In the hands of a skilled surgeon, complications are infrequent and usually minor. However, as with any operation, there are risks associated with surgery and specific complications associated with this procedure.

The greatest risk with this sort of operation is that the breast will feel harder than normal, a complication known as capsular contracture. This may develop in the first year or two after surgery. Regardless of the implant selected, the body will naturally form scar tissue around the implant. If this scar tissue shrinks or contracts, it can cause anything from a mild firmness to extreme hardening that can cause a visible deformity of the breast. This may develop in the first year or two after surgery and occurs in around one in 10 women. However, the risk is much less likely with the textured implants in use now rather than the smooth implants which used to be inserted.

Approximately 1 in 7 women complain about changes in nipple sensation with either a reduction or complete loss of sensation. This may take up to six months to settle and very occasionally, can be permanent. An unpleasant oversensitivity can also occur, particularly when clothing rubs against the nipples, and this takes a similar period of time to settle.

Scars result from any incision but breast augmentation incisions are usually well hidden in the breast crease or the armpit. However, there is a small risk that the scars may become red, raised and lumpy and this complication can take a long time to improve.

Implants can rotate or shift position after surgery and they can also weaken and rupture. Implant rippling or wrinkling can also occur.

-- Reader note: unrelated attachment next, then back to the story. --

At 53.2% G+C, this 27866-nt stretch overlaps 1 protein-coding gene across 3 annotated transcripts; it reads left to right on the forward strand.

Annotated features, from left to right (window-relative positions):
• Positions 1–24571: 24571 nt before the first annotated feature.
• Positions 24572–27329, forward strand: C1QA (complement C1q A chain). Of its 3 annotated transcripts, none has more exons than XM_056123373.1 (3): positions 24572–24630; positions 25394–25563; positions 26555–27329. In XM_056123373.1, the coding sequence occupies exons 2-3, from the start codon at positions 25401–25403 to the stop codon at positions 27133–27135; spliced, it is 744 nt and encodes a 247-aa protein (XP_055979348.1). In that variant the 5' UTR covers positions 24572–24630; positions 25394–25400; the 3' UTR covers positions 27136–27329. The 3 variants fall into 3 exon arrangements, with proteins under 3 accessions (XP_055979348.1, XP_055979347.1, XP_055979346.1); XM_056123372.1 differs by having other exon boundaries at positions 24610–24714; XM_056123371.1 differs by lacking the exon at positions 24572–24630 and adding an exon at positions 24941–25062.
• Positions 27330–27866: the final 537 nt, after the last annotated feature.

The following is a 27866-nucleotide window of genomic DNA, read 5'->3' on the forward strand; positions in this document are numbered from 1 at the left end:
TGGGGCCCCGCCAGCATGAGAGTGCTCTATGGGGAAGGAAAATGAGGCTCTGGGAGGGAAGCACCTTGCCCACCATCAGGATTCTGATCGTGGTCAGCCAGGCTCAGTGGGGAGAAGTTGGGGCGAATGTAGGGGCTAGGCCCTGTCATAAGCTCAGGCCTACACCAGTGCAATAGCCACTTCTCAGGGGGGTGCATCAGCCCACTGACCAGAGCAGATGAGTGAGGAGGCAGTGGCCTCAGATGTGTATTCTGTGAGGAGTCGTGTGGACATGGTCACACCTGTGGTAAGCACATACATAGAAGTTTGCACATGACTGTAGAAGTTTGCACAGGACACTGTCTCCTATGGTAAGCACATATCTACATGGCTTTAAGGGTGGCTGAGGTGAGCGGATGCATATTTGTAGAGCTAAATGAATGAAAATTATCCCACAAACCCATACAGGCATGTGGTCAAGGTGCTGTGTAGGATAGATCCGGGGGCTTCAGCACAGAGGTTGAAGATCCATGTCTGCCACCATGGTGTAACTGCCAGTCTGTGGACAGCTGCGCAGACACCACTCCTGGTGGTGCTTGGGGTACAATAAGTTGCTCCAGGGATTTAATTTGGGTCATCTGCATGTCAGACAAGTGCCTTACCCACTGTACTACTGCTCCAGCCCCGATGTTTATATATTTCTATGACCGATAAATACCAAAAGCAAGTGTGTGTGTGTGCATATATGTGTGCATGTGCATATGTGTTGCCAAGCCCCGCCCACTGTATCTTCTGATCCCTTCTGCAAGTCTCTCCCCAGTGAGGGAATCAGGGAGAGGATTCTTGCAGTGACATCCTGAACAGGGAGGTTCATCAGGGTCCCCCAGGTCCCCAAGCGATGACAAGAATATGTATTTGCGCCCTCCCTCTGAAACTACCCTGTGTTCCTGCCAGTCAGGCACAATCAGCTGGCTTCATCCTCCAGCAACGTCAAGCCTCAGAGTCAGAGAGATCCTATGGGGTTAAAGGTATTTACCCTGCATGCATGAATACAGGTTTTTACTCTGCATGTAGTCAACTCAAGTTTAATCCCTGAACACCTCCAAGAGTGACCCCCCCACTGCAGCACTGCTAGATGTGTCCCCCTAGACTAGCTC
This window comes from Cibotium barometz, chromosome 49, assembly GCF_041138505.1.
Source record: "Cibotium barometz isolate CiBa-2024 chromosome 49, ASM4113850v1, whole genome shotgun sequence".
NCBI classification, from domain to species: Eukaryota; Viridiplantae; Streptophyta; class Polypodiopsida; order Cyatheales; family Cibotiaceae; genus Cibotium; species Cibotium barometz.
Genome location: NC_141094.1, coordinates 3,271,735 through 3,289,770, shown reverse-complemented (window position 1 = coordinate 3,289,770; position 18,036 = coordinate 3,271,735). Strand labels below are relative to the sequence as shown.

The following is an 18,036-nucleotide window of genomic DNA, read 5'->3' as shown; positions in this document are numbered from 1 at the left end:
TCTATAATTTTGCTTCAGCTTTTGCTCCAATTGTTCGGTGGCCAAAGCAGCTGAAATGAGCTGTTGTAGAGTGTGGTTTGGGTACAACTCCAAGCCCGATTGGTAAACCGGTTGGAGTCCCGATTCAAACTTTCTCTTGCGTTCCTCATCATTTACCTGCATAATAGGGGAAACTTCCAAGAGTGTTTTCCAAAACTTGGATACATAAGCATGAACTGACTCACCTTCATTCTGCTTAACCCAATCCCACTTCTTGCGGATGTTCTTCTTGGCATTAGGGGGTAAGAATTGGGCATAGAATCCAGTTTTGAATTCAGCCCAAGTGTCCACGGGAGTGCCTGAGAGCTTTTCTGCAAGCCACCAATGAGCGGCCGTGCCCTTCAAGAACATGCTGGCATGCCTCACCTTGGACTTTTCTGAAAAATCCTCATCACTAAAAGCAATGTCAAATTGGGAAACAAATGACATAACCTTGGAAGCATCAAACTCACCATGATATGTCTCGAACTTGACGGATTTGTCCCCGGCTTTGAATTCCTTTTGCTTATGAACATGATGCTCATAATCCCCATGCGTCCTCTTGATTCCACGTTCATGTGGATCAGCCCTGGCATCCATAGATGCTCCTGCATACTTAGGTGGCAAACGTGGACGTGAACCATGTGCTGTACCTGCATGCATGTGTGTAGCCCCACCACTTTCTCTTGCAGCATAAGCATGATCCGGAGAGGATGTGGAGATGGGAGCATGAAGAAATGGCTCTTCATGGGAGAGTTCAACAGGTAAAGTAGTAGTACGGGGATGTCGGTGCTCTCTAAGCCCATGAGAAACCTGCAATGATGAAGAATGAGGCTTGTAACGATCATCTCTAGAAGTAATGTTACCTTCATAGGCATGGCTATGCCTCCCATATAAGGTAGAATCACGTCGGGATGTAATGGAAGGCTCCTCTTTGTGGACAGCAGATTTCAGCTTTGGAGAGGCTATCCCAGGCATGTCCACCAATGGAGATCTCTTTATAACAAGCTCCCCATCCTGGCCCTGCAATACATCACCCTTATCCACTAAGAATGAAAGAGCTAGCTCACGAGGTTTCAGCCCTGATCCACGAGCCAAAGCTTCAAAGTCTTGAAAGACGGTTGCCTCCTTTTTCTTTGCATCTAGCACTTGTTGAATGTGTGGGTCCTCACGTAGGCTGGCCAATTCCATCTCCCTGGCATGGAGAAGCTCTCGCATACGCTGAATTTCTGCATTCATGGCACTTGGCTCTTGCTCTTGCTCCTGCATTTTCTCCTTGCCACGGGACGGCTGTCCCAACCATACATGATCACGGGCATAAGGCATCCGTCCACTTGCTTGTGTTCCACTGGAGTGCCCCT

Other risks include bleeding, delayed healing, wound infection, chest infection and blood clots in the leg known as a deep vein thrombosis, although all these risks are uncommon.

There is the possibility that there may be a link between breast implants and an extremely rare type of immune system cell cancer called Breast Implant Associated Anaplastic Large Cell Lymphoma (BIA-ALCL). Due to the rarity of a diagnosis of ALCL (believed to be in the order of 1 person out of 50,000-300,000 people) a worldwide collaboration is required to provide robust data to investigate the link.

BIA-ALCL presents with late onset (at least one year after implantation), rapid swelling of one breast. It should be noted that ALCL is extremely rare and treatable by surgery and other therapies recommended by the cancer specialist team.

 

How soon will I be able to resume my usual schedule?

You will probably experience swelling and soreness for a few days after the operation, but you should not feel any severe pain. At the end of the operation, minimal dressings will be applied and your sports bra fitted. You will normally go home the day after surgery and should rest for one week. It is important that you undertake no strenuous activity at all for the first few weeks, allowing the body the time it needs to heal. However, you still need to get up and move around every hour or so to avoid post-operative complications. Refrain from driving for the first week as well. Your dressing will be removed about a week after surgery. Mr Henley uses internal stitches and glue to close the wound so there are no stitches to take out. Apart from bathing, you should continue to wear a sports bra to give your breasts the necessary support for four to six weeks.